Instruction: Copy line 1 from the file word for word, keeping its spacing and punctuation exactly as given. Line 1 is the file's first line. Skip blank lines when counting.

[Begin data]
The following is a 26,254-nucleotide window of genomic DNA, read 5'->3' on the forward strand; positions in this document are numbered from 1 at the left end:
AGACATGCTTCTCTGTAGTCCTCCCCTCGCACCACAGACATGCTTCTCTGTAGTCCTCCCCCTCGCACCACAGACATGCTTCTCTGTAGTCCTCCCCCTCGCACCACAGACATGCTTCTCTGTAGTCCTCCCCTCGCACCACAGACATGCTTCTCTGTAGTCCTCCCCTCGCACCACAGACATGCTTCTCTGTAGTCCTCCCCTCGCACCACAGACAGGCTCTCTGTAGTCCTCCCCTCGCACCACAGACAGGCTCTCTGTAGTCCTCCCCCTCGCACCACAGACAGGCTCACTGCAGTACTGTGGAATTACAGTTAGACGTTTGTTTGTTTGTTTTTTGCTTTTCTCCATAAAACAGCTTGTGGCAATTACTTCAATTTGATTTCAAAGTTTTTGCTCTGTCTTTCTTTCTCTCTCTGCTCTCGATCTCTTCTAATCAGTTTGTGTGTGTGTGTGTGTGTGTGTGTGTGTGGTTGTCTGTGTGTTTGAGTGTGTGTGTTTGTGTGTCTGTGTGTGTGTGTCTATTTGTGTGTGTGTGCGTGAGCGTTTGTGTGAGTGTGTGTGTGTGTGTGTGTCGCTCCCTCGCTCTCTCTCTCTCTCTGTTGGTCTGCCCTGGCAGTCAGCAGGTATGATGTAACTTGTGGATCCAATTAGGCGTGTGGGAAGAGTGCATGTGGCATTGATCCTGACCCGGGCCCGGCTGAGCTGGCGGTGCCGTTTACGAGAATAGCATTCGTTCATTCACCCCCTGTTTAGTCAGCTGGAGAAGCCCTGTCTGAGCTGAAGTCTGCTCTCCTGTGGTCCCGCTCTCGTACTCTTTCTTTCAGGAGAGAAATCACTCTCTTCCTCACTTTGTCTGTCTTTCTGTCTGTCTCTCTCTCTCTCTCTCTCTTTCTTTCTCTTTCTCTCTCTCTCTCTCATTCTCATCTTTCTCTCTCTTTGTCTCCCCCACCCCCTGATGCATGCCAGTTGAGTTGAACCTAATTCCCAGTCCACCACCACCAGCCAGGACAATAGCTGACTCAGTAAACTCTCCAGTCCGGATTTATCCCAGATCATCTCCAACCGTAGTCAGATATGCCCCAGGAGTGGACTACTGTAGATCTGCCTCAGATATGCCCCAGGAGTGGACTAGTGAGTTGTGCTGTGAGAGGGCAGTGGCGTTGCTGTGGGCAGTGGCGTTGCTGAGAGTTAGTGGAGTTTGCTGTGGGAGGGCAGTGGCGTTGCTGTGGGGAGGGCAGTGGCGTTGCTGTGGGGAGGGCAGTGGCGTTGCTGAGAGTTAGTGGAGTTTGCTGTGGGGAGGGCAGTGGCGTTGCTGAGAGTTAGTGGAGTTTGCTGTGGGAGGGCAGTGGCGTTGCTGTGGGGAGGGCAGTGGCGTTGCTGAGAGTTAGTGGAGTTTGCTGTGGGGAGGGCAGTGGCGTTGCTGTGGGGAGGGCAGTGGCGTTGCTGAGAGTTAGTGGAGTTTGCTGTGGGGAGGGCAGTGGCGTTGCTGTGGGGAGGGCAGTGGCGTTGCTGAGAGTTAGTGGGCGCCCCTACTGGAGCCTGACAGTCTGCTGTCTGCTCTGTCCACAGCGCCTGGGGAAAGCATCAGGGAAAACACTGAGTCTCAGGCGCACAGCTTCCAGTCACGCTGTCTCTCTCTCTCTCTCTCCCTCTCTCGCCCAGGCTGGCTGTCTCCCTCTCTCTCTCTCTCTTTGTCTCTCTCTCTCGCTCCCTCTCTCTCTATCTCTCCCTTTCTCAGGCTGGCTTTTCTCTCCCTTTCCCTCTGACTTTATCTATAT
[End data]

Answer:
The following is a 26,254-nucleotide window of genomic DNA, read 5'->3' on the forward strand; positions in this document are numbered from 1 at the left end: